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Wow. Can we say "product of its time"? In a lot of ways reading this is like peering in on a totally alien world. I don't even understand half of what they say!

It's also really weird to read because this style has been parodied to hell and back, and stepping back in time and reading this, the originator, in all seriousness is just... weird! I feel like I'm waiting for the punchline, and it never comes.

And I don't think it's necessary to mention that it's really weird to read a book throwing around terms like "frail" and "Negro" and just taking it in stride. Especially when he seems to be respecting the people as, well, normal folks, or competent adversaries. It's just, like, so matter of fact!

And is anyone in the story so far likable? Okay, maybe George. But that's about it! Marlowe seems to be trying to put the "dick" in "private dick," his client is a rich snob, everyone else is sneering and just... yah! If this is what life was like in the thirties, I'm glad I didn't live back then!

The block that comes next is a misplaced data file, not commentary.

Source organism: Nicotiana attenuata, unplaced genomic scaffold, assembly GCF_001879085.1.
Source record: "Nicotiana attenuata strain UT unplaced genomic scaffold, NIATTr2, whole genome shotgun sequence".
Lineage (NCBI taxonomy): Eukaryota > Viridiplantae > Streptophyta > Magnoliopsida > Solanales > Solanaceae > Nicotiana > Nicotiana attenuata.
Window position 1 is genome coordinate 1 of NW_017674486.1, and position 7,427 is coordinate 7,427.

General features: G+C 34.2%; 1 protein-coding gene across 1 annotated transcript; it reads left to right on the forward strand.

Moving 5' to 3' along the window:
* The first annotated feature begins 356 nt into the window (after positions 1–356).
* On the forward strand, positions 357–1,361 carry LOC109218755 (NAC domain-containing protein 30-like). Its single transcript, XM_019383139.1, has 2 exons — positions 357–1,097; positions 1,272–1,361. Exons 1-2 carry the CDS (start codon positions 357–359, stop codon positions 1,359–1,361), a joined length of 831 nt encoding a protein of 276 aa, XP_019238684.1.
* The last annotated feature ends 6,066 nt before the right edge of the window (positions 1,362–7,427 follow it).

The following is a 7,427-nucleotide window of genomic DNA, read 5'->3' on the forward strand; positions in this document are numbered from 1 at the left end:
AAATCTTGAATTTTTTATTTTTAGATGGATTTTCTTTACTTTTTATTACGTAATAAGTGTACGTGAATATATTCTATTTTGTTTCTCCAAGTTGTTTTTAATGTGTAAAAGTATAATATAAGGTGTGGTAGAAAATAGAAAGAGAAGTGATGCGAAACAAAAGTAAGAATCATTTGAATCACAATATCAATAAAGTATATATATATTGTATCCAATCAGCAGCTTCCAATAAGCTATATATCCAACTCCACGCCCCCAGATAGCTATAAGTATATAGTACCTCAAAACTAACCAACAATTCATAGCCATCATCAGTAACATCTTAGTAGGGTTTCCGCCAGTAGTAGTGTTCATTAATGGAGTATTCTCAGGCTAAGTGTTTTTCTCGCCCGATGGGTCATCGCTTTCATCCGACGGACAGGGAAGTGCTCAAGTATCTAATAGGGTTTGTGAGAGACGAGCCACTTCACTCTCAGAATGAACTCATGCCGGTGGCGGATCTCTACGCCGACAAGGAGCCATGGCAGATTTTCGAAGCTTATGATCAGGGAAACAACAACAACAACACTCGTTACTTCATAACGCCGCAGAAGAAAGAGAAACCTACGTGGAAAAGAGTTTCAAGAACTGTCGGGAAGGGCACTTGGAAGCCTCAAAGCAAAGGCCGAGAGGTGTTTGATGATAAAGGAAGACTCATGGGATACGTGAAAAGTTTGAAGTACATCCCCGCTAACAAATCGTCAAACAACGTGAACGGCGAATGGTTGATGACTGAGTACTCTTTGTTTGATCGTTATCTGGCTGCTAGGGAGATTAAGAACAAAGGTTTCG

As another note, I wonder if the lavish use of alcohol is a reaction to Prohibition, which ended a year before this book was first copyrighted.

Anyhow, this is actually my first exposure that I can think of to Marlowe (or my first time actually directly reading Chandler, to put it more correctly), so I'm still in the "finding my feet" stage, and getting used to the style. Anyone else has anything to add, feel free!


A reminder of the schedule.

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